The 85-mile Enchanted Circle Scenic Byway Loop can take anywhere from 2.5 hours to half a day, depending on stops. The highest peak in New Mexico—Wheeler Peak at 13,167 feet—is visible along the route, or can become a diversion along the route through the scenic Taos Ski Valley.

The Byway loop begins in the original art colony of Taos and meanders through the Hondo Valley where famous author D.H. Lawrence once lived. The D.H. Lawrence Ranch was recently reopened to the public through the end of October. Hours are from 10 a.m. to 4 p.m. Mondays, Thursdays, and Saturdays.

Leaf peepers will notice Wheeler Peak along the windy road to Questa which is just half an hour north of Taos. The Wild Rivers area is where the Red River behind the town joins the Rio Grande in its deep and dramatic gorge. From Questa, the steep ascent into Red River is unusually scenic, offering stirring vistas of spruce and aspen.

Eagle Nest
Known as the Gateway to the picturesque Enchanted Circle in North Central New Mexico, Eagle Nest is conveniently located near Angel Fire Ski Resort and Red River ski area, Eagle Nest Lake, Cimarron Canyon, and Vietnam Veterans Memorial State Parks. (Source: iredriver.com)

Eagle Nest, just south of Red River, has a beautiful 2,400 acre lake stocked with trout and kokanee salmon and a chance to see wildlife such as elk, deer, bear, and eagles. The drive culminates with a stop at Angel Fire where the Vietnam Veterans Memorial State Park stands. Built by one family as a shrine to their fallen son, the site is one of unusual emotion and presence. The drive returns to Taos along Highway 64.

Expect to see aspens changing to a vibrant gold along the drive in addition to Gambel Oak which transforms into a rusty red hue in fall. Golden cottonwoods along the Rio Grande River should also be visible in Taos.

Alternate directions (east to west) along the Enchanted Circle from Taos are: turn east on NM 585 (Paseo del Cañon), which dead ends at US 64, turn right. US 64 continues to Angel Fire and Eagle Nest. From Eagle Nest, turn north on NM 38 to Red River and into Questa. In Questa, turn south (left) on NM 522 which returns to Taos.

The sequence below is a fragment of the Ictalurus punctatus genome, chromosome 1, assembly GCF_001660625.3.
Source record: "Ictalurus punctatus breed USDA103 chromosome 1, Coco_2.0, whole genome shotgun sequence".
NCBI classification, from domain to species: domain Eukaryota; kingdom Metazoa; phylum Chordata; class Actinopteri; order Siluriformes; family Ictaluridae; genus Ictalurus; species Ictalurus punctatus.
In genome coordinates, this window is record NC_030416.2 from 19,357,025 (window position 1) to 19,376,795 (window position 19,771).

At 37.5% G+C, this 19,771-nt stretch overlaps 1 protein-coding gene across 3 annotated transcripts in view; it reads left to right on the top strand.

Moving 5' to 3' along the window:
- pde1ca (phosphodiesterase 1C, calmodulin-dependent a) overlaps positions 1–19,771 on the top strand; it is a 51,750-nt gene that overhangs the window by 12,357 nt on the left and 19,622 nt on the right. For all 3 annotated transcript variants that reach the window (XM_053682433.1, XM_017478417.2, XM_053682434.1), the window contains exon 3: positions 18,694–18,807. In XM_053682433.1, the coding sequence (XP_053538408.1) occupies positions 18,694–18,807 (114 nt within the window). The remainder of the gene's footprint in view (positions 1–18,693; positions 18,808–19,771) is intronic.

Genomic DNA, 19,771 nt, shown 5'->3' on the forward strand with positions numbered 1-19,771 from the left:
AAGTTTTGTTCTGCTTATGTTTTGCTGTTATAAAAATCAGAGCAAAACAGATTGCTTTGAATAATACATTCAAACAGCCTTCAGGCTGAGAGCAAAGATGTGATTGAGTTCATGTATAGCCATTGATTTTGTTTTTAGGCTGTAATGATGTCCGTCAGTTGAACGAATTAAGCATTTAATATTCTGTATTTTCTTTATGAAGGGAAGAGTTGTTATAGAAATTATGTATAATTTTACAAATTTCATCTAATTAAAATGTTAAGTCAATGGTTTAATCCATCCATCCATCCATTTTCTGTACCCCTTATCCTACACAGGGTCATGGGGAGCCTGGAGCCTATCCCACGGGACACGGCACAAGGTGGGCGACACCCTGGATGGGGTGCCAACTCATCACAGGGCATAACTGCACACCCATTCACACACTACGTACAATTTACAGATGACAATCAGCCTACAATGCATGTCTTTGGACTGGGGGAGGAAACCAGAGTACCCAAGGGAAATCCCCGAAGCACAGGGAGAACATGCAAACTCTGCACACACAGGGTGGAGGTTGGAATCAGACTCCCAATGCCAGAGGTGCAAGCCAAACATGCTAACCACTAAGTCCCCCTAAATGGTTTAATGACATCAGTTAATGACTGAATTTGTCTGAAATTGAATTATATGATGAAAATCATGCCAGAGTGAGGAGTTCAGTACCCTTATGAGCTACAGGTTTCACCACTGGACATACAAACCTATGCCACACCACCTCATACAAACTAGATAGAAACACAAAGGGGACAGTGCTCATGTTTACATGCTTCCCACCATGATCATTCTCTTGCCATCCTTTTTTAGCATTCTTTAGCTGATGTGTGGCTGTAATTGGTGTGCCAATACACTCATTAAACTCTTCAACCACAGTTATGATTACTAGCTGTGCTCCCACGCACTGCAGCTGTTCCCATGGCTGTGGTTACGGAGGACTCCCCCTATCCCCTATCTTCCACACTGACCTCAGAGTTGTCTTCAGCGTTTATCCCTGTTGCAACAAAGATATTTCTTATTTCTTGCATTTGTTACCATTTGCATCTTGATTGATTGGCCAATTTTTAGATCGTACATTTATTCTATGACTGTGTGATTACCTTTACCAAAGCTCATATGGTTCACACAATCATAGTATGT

Another option for visitors seeking an eye-full is the “High Road,” which totals over 100 miles roundtrip, but offers awe-inspiring scenery and remote mountain villages that cling to their Spanish colonial roots.

Fall is a season of color in Taos: the gold of aspen and cottonwood trees, the red and green of chile peppers, and the multi-colored artist's palette.
Fall is a season of color in Taos: the gold of aspen and cottonwood trees, the red and green of chile peppers, and the multi-colored artist’s palette.

Along with a multi-hued feast for the eyes, Taos has many colorful cultural offerings in late September and early October including the 40th annual Fall Arts Festival and Taos Wool Festival, to name a few.

The oldest art festival in Taos—Taos Fall Arts Festival—features nine days of art events including The Paseo on September 26 which will feature outdoor art installations, performances, and visual projections. Taos Selects, Distinguished Achievement Awards, Memorial Wall, Pecha Kucha Night, and many more special events are intertwined within this amazing festival which takes place September 26–October 5. Visit taosfallarts.com for details.

One of Taos’ signature events—the 31st Wool Festival at Taos—will be held on October 4 and 5 and includes juried fiber arts creations; critters corner with live animals; demonstrations; silent auction; kid’s hands on section; contests; food vendors and more. Visit taoswoolfestival.org to learn more about the free event.

For complete information about Taos including more about the Enchanted Circle Scenic Byway drive, visit taos.org.

Worth Pondering…

I think New Mexico was the greatest experience from the outside world that I ever had. It certainly changed me forever….The moment I saw the brilliant, proud morning sunshine high over the deserts of Santa Fe, something stood still in my soul, and I started to attend….In the magnificent fierce morning of New Mexico one sprang awake, a new part of the soul woke up suddenly, and the world gave way to the new.

—D.H. Lawrence

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3 Places To Go In August

This is it: The last full month of summer.

Don’t start pulling out the sweaters yet. There’s still a full month of summer to enjoy.